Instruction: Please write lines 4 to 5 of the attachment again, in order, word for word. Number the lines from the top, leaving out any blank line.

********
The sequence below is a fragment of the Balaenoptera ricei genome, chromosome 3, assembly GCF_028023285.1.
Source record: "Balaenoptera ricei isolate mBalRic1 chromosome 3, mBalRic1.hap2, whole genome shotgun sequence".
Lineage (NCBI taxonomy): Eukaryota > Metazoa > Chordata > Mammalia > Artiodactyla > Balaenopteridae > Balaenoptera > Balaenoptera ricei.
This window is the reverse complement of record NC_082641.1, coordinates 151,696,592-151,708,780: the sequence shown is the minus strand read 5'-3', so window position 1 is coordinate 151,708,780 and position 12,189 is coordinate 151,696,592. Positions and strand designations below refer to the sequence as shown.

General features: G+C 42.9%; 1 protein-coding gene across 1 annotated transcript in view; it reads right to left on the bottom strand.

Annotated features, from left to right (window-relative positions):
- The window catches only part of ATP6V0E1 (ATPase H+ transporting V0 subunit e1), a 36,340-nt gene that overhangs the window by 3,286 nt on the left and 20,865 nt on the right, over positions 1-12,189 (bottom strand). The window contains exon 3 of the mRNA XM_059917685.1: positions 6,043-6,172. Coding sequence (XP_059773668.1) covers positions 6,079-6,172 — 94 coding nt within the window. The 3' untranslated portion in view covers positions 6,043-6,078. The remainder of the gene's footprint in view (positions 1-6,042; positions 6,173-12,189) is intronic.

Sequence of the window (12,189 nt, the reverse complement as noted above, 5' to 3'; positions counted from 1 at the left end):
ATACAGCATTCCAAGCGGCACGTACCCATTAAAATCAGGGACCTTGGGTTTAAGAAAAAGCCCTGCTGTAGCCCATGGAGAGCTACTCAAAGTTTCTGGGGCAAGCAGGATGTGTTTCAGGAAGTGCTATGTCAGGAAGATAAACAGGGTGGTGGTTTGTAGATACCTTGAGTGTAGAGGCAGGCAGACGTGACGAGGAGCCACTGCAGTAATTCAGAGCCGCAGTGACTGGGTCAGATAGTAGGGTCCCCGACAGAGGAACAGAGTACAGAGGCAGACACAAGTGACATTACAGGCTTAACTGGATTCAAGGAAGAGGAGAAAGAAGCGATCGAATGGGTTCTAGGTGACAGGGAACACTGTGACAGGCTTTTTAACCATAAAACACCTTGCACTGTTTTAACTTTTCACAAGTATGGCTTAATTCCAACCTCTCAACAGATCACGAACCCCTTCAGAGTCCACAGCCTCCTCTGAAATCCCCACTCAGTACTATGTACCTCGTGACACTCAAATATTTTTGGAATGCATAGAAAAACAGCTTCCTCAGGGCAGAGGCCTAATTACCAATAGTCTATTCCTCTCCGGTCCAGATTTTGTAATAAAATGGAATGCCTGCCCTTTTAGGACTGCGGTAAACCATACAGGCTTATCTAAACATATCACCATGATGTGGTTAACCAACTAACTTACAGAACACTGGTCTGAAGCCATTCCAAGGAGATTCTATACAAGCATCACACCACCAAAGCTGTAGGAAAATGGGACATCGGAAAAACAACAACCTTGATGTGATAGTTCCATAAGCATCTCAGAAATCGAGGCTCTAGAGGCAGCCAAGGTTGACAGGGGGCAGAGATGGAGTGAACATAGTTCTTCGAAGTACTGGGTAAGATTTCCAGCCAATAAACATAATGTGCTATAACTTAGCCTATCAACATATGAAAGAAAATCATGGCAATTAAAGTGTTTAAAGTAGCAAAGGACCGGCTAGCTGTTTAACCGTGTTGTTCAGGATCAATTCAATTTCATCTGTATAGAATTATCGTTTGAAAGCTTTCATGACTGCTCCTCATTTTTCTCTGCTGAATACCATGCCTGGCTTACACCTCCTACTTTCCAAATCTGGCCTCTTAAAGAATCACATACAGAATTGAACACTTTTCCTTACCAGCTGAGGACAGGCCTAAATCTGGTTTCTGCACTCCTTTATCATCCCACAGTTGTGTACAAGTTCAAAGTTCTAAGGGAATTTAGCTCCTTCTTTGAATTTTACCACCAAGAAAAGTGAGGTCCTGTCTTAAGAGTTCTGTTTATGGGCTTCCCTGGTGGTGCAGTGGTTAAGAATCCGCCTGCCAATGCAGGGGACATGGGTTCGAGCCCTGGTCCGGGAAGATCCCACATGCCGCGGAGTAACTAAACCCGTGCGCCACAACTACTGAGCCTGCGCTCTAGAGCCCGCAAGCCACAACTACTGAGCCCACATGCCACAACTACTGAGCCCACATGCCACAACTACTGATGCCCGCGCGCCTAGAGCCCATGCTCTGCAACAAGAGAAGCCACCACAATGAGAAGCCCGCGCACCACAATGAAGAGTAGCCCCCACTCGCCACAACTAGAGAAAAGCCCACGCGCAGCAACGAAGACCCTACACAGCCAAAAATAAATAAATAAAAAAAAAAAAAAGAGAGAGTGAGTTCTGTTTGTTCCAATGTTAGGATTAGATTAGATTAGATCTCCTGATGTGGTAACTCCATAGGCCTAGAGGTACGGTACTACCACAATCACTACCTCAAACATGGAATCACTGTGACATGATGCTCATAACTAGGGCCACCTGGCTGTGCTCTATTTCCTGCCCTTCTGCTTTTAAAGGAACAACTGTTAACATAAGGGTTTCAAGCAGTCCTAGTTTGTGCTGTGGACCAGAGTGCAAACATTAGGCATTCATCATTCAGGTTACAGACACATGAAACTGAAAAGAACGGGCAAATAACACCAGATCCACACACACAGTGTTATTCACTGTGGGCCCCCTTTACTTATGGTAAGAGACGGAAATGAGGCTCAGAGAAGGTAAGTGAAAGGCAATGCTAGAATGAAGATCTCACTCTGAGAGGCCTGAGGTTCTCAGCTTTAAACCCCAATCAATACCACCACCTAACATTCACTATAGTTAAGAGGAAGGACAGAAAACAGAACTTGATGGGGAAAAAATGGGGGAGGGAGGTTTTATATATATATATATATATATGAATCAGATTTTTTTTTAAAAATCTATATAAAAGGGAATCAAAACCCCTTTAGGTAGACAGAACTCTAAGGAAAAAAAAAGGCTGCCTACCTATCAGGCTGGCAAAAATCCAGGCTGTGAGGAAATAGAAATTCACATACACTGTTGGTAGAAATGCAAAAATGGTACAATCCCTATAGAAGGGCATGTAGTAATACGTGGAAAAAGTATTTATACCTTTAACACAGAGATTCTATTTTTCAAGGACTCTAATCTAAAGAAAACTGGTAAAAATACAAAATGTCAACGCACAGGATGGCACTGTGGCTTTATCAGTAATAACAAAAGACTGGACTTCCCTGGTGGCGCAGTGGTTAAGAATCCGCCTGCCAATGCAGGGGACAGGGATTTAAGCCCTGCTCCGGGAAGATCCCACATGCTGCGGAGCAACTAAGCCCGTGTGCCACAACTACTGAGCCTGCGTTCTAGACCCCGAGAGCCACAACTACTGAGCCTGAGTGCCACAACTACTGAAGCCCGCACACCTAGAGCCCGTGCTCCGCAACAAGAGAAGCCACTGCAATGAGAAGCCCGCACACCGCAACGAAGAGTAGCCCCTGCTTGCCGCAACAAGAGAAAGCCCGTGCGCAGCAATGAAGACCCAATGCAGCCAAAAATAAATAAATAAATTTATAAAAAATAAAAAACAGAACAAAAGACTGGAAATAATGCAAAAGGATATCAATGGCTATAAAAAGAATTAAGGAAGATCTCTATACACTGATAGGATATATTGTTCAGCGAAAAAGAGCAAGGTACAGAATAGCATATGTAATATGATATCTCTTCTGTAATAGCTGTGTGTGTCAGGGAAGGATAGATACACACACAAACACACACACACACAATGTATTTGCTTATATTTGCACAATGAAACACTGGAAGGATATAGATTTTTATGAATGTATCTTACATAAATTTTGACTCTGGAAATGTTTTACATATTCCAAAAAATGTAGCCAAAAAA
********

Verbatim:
This window is the reverse complement of record NC_082641.1, coordinates 151,696,592-151,708,780: the sequence shown is the minus strand read 5'-3', so window position 1 is coordinate 151,708,780 and position 12,189 is coordinate 151,696,592. Positions and strand designations below refer to the sequence as shown.

General features: G+C 42.9%; 1 protein-coding gene across 1 annotated transcript in view; it reads right to left on the bottom strand.